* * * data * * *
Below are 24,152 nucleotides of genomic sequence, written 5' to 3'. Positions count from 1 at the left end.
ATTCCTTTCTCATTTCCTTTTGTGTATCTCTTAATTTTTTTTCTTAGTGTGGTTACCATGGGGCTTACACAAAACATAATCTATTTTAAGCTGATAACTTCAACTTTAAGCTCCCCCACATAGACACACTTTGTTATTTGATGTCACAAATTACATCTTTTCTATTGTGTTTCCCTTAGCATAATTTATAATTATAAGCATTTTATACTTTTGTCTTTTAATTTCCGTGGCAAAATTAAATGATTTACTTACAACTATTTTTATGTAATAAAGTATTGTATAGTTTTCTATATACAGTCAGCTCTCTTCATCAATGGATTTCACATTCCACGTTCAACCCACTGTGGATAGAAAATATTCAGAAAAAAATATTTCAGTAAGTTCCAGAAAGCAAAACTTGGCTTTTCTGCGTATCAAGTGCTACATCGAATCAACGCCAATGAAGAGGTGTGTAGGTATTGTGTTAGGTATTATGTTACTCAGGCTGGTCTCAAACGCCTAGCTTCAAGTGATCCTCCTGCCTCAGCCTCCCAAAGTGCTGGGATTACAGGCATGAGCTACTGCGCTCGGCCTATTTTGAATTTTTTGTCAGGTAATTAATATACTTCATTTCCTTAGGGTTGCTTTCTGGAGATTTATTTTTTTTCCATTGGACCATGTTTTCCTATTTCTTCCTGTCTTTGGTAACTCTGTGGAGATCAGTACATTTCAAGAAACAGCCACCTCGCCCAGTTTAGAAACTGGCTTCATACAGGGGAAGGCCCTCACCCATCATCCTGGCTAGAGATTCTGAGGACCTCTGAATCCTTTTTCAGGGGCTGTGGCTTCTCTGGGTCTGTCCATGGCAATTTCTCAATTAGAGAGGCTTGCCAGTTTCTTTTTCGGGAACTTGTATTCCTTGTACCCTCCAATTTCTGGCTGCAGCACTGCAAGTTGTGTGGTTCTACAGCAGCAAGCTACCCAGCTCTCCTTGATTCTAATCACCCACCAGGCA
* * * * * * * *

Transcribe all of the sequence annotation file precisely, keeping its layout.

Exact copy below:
Below are 24,152 nucleotides of genomic sequence, written 5' to 3'. Positions count from 1 at the left end.
ATTCCTTTCTCATTTCCTTTTGTGTATCTCTTAATTTTTTTTCTTAGTGTGGTTACCATGGGGCTTACACAAAACATAATCTATTTTAAGCTGATAACTTCAACTTTAAGCTCCCCCACATAGACACACTTTGTTATTTGATGTCACAAATTACATCTTTTCTATTGTGTTTCCCTTAGCATAATTTATAATTATAAGCATTTTATACTTTTGTCTTTTAATTTCCGTGGCAAAATTAAATGATTTACTTACAACTATTTTTATGTAATAAAGTATTGTATAGTTTTCTATATACAGTCAGCTCTCTTCATCAATGGATTTCACATTCCACGTTCAACCCACTGTGGATAGAAAATATTCAGAAAAAAATATTTCAGTAAGTTCCAGAAAGCAAAACTTGGCTTTTCTGCGTATCAAGTGCTACATCGAATCAACGCCAATGAAGAGGTGTGTAGGTATTGTGTTAGGTATTATGTTACTCAGGCTGGTCTCAAACGCCTAGCTTCAAGTGATCCTCCTGCCTCAGCCTCCCAAAGTGCTGGGATTACAGGCATGAGCTACTGCGCTCGGCCTATTTTGAATTTTTTGTCAGGTAATTAATATACTTCATTTCCTTAGGGTTGCTTTCTGGAGATTTATTTTTTTTCCATTGGACCATGTTTTCCTATTTCTTCCTGTCTTTGGTAACTCTGTGGAGATCAGTACATTTCAAGAAACAGCCACCTCGCCCAGTTTAGAAACTGGCTTCATACAGGGGAAGGCCCTCACCCATCATCCTGGCTAGAGATTCTGAGGACCTCTGAATCCTTTTTCAGGGGCTGTGGCTTCTCTGGGTCTGTCCATGGCAATTTCTCAATTAGAGAGGCTTGCCAGTTTCTTTTTCGGGAACTTGTATTCCTTGTACCCTCCAATTTCTGGCTGCAGCACTGCAAGTTGTGTGGTTCTACAGCAGCAAGCTACCCAGCTCTCCTTGATTCTAATCACCCACCAGGCA